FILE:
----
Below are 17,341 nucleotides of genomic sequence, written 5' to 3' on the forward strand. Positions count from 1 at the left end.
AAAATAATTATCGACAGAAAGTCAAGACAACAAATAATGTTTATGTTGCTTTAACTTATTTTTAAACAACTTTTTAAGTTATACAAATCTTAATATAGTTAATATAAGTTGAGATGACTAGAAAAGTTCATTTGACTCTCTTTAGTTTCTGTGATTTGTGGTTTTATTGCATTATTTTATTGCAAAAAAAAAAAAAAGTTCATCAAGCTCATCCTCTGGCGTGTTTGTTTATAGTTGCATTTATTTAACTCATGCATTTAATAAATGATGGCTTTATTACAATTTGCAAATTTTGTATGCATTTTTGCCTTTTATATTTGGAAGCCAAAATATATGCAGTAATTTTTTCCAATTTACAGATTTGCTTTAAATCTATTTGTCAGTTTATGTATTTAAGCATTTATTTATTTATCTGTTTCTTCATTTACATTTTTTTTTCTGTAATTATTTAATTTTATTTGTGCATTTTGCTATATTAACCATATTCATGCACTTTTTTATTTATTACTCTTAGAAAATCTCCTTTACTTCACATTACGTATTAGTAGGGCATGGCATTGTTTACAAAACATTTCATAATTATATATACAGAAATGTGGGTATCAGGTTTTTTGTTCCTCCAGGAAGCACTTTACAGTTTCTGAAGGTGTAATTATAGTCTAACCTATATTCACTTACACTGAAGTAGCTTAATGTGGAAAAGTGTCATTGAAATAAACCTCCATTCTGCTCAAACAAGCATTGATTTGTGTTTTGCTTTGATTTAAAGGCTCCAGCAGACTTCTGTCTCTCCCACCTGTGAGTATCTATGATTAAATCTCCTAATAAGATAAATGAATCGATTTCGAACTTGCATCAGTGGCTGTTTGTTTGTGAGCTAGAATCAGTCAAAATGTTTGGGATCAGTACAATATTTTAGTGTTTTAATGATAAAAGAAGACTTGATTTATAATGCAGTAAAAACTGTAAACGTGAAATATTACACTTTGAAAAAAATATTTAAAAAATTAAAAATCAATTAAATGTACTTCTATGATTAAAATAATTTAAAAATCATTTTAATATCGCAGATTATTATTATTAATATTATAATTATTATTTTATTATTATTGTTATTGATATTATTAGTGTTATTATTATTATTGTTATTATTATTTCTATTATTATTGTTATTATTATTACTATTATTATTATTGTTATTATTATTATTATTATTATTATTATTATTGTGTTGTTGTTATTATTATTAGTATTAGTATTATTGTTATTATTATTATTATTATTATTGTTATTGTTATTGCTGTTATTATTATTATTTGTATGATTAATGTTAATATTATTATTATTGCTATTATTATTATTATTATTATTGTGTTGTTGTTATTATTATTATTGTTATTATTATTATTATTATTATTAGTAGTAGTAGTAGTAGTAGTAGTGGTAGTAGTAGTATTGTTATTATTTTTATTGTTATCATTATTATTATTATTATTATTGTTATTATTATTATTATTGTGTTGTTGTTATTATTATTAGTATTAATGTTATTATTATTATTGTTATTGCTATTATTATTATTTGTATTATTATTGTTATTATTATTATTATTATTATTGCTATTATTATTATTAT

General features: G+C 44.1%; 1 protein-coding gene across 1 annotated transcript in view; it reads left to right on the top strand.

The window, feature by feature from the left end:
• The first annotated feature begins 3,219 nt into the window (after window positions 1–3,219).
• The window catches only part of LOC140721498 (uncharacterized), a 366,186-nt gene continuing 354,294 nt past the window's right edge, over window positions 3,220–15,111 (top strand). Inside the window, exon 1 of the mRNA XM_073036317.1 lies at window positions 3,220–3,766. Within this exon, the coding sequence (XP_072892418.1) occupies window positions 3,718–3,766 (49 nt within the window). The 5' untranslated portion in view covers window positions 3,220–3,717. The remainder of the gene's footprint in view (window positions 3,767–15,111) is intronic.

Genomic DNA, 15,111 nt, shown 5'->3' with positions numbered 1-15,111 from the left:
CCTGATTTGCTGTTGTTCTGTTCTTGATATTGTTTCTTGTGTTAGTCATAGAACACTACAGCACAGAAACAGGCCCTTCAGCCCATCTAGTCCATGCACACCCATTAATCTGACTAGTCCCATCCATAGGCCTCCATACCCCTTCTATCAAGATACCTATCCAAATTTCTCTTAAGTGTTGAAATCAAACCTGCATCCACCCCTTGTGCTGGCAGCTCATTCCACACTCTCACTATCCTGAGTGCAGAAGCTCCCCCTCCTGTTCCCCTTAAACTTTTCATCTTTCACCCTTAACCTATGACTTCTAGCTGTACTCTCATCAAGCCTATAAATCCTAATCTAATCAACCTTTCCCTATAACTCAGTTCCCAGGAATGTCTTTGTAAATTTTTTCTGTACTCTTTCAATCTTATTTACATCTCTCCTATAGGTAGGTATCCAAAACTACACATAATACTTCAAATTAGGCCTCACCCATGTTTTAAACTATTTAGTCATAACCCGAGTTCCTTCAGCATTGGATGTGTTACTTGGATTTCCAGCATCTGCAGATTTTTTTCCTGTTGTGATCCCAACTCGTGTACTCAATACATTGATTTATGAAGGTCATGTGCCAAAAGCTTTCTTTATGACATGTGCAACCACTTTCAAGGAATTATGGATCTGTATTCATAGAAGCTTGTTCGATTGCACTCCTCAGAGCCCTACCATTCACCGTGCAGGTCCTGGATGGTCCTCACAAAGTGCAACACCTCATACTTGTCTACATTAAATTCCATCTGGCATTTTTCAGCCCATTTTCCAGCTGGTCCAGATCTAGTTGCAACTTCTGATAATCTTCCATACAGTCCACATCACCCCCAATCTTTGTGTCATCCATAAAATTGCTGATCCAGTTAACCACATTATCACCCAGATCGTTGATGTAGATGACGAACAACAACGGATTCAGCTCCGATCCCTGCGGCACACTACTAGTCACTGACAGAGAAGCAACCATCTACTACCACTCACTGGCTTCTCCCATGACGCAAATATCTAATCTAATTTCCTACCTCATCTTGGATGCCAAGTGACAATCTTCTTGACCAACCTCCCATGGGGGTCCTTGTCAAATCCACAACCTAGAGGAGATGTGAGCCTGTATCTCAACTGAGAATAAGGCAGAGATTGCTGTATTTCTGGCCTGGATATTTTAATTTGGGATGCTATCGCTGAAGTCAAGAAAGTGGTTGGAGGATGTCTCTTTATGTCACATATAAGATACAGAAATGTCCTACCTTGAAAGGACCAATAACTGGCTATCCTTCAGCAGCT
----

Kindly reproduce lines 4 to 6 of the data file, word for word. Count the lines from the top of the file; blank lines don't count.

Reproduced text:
The window, feature by feature from the left end:
• The first annotated feature begins 3,219 nt into the window (after window positions 1–3,219).
• The window catches only part of LOC140721498 (uncharacterized), a 366,186-nt gene continuing 354,294 nt past the window's right edge, over window positions 3,220–15,111 (top strand). Inside the window, exon 1 of the mRNA XM_073036317.1 lies at window positions 3,220–3,766. Within this exon, the coding sequence (XP_072892418.1) occupies window positions 3,718–3,766 (49 nt within the window). The 5' untranslated portion in view covers window positions 3,220–3,717. The remainder of the gene's footprint in view (window positions 3,767–15,111) is intronic.